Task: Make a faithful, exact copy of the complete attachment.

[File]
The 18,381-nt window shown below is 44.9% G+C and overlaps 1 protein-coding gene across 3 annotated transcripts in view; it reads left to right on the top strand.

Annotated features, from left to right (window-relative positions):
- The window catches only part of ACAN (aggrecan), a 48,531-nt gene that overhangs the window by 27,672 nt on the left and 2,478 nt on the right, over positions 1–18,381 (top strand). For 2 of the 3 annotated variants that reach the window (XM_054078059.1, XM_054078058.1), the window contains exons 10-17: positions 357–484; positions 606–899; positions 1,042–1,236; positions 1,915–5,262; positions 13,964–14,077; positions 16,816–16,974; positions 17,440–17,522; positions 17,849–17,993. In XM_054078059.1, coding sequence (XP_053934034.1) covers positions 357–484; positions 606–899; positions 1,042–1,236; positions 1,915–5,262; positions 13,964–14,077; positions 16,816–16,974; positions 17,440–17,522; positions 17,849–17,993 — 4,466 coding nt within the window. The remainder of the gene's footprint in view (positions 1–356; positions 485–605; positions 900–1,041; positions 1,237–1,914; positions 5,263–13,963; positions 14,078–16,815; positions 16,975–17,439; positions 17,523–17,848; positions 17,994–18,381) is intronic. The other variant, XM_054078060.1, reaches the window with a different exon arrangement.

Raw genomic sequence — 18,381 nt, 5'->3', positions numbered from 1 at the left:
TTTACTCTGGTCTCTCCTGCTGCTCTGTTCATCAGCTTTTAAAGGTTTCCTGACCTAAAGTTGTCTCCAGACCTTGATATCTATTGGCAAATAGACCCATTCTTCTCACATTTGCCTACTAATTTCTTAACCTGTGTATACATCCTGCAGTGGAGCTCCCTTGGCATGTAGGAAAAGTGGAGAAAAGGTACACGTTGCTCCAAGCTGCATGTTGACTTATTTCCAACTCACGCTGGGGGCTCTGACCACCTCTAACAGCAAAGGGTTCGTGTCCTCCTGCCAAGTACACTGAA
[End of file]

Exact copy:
The 18,381-nt window shown below is 44.9% G+C and overlaps 1 protein-coding gene across 3 annotated transcripts in view; it reads left to right on the top strand.

Annotated features, from left to right (window-relative positions):
- The window catches only part of ACAN (aggrecan), a 48,531-nt gene that overhangs the window by 27,672 nt on the left and 2,478 nt on the right, over positions 1–18,381 (top strand). For 2 of the 3 annotated variants that reach the window (XM_054078059.1, XM_054078058.1), the window contains exons 10-17: positions 357–484; positions 606–899; positions 1,042–1,236; positions 1,915–5,262; positions 13,964–14,077; positions 16,816–16,974; positions 17,440–17,522; positions 17,849–17,993. In XM_054078059.1, coding sequence (XP_053934034.1) covers positions 357–484; positions 606–899; positions 1,042–1,236; positions 1,915–5,262; positions 13,964–14,077; positions 16,816–16,974; positions 17,440–17,522; positions 17,849–17,993 — 4,466 coding nt within the window. The remainder of the gene's footprint in view (positions 1–356; positions 485–605; positions 900–1,041; positions 1,237–1,914; positions 5,263–13,963; positions 14,078–16,815; positions 16,975–17,439; positions 17,523–17,848; positions 17,994–18,381) is intronic. The other variant, XM_054078060.1, reaches the window with a different exon arrangement.

Raw genomic sequence — 18,381 nt, 5'->3', positions numbered from 1 at the left:
TTTACTCTGGTCTCTCCTGCTGCTCTGTTCATCAGCTTTTAAAGGTTTCCTGACCTAAAGTTGTCTCCAGACCTTGATATCTATTGGCAAATAGACCCATTCTTCTCACATTTGCCTACTAATTTCTTAACCTGTGTATACATCCTGCAGTGGAGCTCCCTTGGCATGTAGGAAAAGTGGAGAAAAGGTACACGTTGCTCCAAGCTGCATGTTGACTTATTTCCAACTCACGCTGGGGGCTCTGACCACCTCTAACAGCAAAGGGTTCGTGTCCTCCTGCCAAGTACACTGAA